A Complete ABG Interpretation

There are four parts to a complete ABG interpretation. The pH, pCO2 and HCO3 are used to determine the overall acid-base status of the blood. The pO2 is used to assess the oxygenation level of the blood. A clinician must determine if the blood sample is:

  • Uncompensated, partially compensated or fully compensated: Remember, the human body wants to be in homeostasis with a pH that is within normal range (7.35-7.45). If either the CO2 or HCO3 is abnormal, the brain will try to even out the imbalance. Are the scales completely uneven or has the body started to even things out by “adding or subtracting weight” to the other side? This is easy to see by looking at the CO2 and HCO3 values. Is only one outside of normal ranges or are both outside of normal ranges? If only one value is abnormal, it is uncompensated and the body has not started changing the other value to normalize the pH. If both CO2 and HCO3 are abnormal, then the body is trying to compensate. Determining whether these levels are only partially or fully compensated depends on whether the pH has returned to normal.
  • Respiratory or metabolic: Acidosis or alkalosis has to have a cause. Is it because of the CO2 (respiratory) or the HCO3 (metabolic)? What is tipping the scale and causing the body to go off balance?
  • Acidosis or alkalosis: Is the body sitting with a pH lower or higher than normal? Or is it normal? At the end of the day, a blood gas can only be unbalanced or balanced. Even if the pH is balanced, the ABG may not be “normal”. It is easy to see if other levels are off that the brain has already fixed with up- or down-regulating CO2 or bicarbonate via breathing and the kidneys. That blood gas, though balanced, is still an acidosis/alkalosis that is fixed. It is not normal
  • Hypoxemic, hyperoxic, or normal: After deciding on acid-base status, look at the pO2 level and decide on the oxygen level. Is the oxygen within normal range? Too low (hypoxemia)? Too high (hyperoxia)?

Though this is the order the interpretation is written down in, deciding acid-base status is easiest when done a little out of order by looking at the pH, pCO2 and HCO3 together. An easy approach is to fill in the blanks as you find the information. Which of the following choices is it?


(un/partially/fully compensated)







(mild/moderate/severe hypoxemia)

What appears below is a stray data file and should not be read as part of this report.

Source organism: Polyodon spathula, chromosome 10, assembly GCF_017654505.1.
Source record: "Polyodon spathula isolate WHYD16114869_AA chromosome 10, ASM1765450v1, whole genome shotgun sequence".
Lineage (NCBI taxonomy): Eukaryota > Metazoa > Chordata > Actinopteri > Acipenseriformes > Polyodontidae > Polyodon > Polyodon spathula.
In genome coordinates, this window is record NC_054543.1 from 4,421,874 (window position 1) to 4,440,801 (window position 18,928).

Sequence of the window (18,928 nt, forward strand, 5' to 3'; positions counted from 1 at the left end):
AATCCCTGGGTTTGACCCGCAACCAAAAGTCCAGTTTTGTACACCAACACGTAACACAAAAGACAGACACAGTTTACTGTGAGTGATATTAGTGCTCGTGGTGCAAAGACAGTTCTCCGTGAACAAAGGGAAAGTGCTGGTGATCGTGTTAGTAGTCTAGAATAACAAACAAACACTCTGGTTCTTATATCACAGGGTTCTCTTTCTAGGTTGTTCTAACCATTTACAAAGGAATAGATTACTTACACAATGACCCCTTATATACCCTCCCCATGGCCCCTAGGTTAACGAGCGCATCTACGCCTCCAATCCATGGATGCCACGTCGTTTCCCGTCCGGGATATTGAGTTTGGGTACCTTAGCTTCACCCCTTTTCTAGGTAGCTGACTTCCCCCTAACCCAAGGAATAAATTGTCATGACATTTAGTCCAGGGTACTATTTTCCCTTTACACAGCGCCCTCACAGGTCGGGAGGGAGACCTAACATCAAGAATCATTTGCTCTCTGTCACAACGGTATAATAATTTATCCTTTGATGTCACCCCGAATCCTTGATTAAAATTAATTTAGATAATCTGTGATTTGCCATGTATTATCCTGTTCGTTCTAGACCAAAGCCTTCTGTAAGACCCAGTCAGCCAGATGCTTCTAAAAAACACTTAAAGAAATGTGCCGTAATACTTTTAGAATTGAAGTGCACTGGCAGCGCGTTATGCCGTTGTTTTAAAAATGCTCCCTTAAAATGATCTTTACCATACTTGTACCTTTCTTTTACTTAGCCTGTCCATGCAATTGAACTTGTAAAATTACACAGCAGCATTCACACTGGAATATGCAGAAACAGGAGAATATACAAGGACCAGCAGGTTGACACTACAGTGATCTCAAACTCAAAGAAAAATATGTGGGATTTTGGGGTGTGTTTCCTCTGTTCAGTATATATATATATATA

Here are the rapid steps to success when interpreting an ABG:

1. Classify if it is an acid or alkaline gas

Look at the pH and determine where it falls. Ask who is winning the Tug O’ War game: Team Acid (acidosis), Team Base (alkalosis), or are they evenly matched (normal or fully compensated)?
fill out either the acidosis/alkalosis or the fully compensated blank

2. Classify the pCO2 and HCO3

Look at the pCO2 and HCO3, and determine if any are abnormal and if so, is it only one (uncompensated) or both values? (partially or fully compensated). Look at your Tug O’ War teams’ CO2 and HCO3 members—do they have their normal member numbers? Or have they lost/added teammates.
 fill out the compensated blank

3. Determine the cause and type of change to the pH

Ask which abnormal value is causing the change in pH, and determine if it is a respiratory or metabolic change to the pH. In other words, what change in the Tug O’ War team members up and down is causing the abnormal pH? Example: If team CO2 is winning and it is an acid, and both sides have lost players, which change would cause team acid to win? It wouldn’t be losing CO2 that would cause them to win, so it is because of the loss of HCO3; therefore, this is a metabolic change.
fill out the respiratory/metabolic blank

4. Comment on the oxygen status

Look at the oxygen status and then make a comment on the degree of hypoxia.
→  fill out the oxygenation blank

Feeling a bit lost at this point? Don’t worry! This is just an overview of the general approach to ABG interpretation. On the next two pages, you’ll see more in-depth discussion of each step mentioned here.
An Arterial Blood Gas device that tests blood samples and produces the values of an ABG.
A device similar to this will analyze the arterial blood sample and produce the values of the ABG–all ready for your interpretation!

Media Attributions


Icon for the Creative Commons Attribution-NonCommercial-ShareAlike 4.0 International License

Basic Principles of Mechanical Ventilation Copyright © 2022 by Sault College is licensed under a Creative Commons Attribution-NonCommercial-ShareAlike 4.0 International License, except where otherwise noted.

Share This Book